Guest Column | June 11, 2024

The Best Project Management Methodology Isn't Traditional Or Agile — It's Both

By Aurea M. Flores, Ph.D., BS Pharm, CCRP, CHRC, CHC, CHPC, CCEP, PMP, PMI-ACP, RQAP-GCP

common goal GettyImages-1341694212

Traditional project management methodology follows a linear progression from beginning to end, which should theoretically work for clinical trial development. However, in my experience as a former director of clinical research operations, this method yielded a success rate for timely trial opening of less than 5%.

For some academic institutions and large health systems conducting clinical trials, the expectation is to open trials within 30 days from receipt of the regulatory essential document package. Others would like the timeline to be 42 days. However, neither timeline has ever been validated; they are purely anecdotal. During my 25-plus years of clinical trial experience, I have seen only one trial open at 30 days, as determined by the execution of the clinical trial agreement. However, the trial had many deficiencies that were never adequately addressed throughout the trial life cycle. On the other hand, I once came across a trial that took 13.5 months to open. Somewhere in the middle is the sweet spot.

As I explored solutions to get closer to these 30- and 42-day timelines, I came across Agile methodologies — and the data supporting their use was astounding. According to the Standish Group's Chaos Report (2020), there is a striking difference in the success rates of projects executed under these methodologies from 2013-2020. With the traditional method, 13% of trials successfully started on time. Using Agile methodology, the success rate rose to 42%.

To better understand these two methods, let’s take a look closer at their composition.

What Is Traditional Project Management Methodology?

Traditional, or waterfall, methodology has been around since the 1970s. It comprises five phases:

  1. Requirements — Determine the resources required. Perform a risk assessment. Determine what each team member will work on and at what stage. Establish a timeline for the entire project, outlining how long each stage will take.
  2. Design — Create schedules and project milestones. Determine the exact deliverables (such as committee approvals, contracts, agreements, budgets, etc.). Create designs and/or blueprints for deliverables.
  3. Implementation — Create an implementation plan. Collect any data or research needed for the build. Assign specific tasks and allocate resources among the team.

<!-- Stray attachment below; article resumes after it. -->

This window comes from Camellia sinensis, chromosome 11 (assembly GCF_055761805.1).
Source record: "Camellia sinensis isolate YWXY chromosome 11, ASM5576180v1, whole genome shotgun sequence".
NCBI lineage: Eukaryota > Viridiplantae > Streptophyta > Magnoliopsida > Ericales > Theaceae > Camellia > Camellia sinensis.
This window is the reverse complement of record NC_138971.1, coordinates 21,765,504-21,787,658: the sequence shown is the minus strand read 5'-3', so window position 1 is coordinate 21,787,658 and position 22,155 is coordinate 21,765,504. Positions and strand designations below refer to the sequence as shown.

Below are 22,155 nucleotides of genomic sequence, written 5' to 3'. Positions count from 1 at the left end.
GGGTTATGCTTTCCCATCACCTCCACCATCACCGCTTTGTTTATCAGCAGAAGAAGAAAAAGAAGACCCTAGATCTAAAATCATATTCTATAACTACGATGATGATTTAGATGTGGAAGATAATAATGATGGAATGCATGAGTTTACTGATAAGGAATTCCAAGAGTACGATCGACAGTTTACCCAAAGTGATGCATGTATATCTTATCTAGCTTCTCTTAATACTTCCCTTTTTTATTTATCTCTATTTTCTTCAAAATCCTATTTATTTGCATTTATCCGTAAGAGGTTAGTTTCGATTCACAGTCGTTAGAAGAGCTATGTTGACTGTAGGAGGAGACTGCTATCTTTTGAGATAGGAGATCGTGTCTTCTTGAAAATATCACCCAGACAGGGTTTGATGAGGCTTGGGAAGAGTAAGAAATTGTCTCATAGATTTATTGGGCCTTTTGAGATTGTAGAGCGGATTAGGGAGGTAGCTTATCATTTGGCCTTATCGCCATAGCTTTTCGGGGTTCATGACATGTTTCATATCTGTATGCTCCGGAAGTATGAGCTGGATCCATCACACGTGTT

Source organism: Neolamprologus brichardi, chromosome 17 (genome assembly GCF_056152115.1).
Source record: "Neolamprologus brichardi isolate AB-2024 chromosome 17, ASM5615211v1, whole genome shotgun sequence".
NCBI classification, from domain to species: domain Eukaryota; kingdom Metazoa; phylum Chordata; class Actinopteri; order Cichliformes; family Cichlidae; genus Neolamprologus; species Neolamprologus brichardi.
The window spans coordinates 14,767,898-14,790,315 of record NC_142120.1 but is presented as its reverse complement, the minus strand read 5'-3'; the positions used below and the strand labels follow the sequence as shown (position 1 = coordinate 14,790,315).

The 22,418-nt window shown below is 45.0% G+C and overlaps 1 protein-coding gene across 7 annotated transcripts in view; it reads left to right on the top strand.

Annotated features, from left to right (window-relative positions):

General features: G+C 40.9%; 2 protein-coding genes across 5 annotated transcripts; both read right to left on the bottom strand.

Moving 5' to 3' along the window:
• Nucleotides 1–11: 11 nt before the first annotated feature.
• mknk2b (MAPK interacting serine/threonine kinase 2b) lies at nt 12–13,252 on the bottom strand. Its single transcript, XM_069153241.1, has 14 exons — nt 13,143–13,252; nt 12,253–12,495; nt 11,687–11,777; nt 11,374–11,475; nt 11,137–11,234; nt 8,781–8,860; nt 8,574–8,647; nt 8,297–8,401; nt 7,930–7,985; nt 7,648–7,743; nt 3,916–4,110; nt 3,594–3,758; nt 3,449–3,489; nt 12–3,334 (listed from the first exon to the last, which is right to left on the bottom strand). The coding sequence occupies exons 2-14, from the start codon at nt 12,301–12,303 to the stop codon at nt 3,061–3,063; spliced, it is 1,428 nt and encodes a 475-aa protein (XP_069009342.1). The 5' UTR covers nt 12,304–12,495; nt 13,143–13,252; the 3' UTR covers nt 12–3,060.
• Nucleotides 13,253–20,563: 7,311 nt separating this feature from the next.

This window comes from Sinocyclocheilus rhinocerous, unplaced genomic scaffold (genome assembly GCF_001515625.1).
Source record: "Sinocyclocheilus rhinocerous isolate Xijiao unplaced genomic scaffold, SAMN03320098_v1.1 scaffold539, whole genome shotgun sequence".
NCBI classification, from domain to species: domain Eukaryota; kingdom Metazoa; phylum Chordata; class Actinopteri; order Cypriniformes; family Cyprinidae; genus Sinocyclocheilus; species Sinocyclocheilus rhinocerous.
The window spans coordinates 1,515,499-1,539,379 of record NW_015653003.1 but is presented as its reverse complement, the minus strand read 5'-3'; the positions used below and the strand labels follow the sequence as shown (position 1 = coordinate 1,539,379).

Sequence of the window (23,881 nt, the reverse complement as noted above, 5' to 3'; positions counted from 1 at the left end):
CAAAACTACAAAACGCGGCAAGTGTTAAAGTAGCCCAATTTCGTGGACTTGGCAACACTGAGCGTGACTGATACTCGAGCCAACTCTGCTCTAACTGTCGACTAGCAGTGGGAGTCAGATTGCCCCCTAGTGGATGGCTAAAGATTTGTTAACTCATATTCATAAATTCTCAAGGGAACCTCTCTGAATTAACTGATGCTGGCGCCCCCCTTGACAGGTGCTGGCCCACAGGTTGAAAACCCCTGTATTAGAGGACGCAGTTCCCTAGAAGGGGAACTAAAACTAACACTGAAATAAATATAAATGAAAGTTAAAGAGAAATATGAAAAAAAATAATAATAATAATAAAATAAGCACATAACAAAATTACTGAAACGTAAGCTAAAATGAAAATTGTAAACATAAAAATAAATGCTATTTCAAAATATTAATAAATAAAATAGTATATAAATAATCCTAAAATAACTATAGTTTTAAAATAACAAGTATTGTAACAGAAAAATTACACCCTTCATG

4. Verification — Run a participant simulation. Determine which quality (QA) metrics to track.
  5. Maintenance — Ensure quality. Submit adverse event information. Manage risks and amendments.

What Is Agile Project Management Methodology?

Agile project management is an iterative approach to delivering a project, which focuses on continuous releases that incorporate customer feedback. The ability to adjust during each iteration promotes velocity and adaptability. There are five Agile frameworks.


Scrum is one of the earliest frameworks in Agile, dating back to 1986, and it is described as a holistic approach to cross-functional development teams moving through multiple overlapping phases, allowing increased speed and flexibility. Scrum relies heavily on the power of a self-organizing, self-directing team and team collocation, which is a weakness of clinical trial teams.

eXtreme Programming (XP)

Originating in software programming, XP takes best practices, tried and proven, to the next level. XP has several assumptions, including that one unified client viewpoint exists. When this assumption is correct, XP is productive. Unfortunately, in clinical trials, there is not a unified viewpoint. We will explore this idea later.

Lean Software Development (LSD)

The Lean framework concerns itself with eliminating any unnecessary burden or overhead from the project development process. Lean is about creating value and reducing burdens experienced every day by those involved in the development process. Lean is most consistent with process improvement. One of the outcomes of a Lean framework is cost savings.

Kanban Basic Practices

Kanban is a Japanese word that means “signal card.” The card signals an upstream process to produce more. It identifies bottlenecks and eliminates them based on the “theory of constraints,” which identifies the most important limiting step in a project that stands in the way of achieving the goal. In this case, it's opening the trial on time. It is also a “pull” system that produces deliverables by changing them incrementally at a sustainable pace.  In context, needed deliverables (e.g., clinical trial protocol, budget, clinical trial agreement) are provided based on the project lifecycle.  Kanban and Lean platforms complement each other.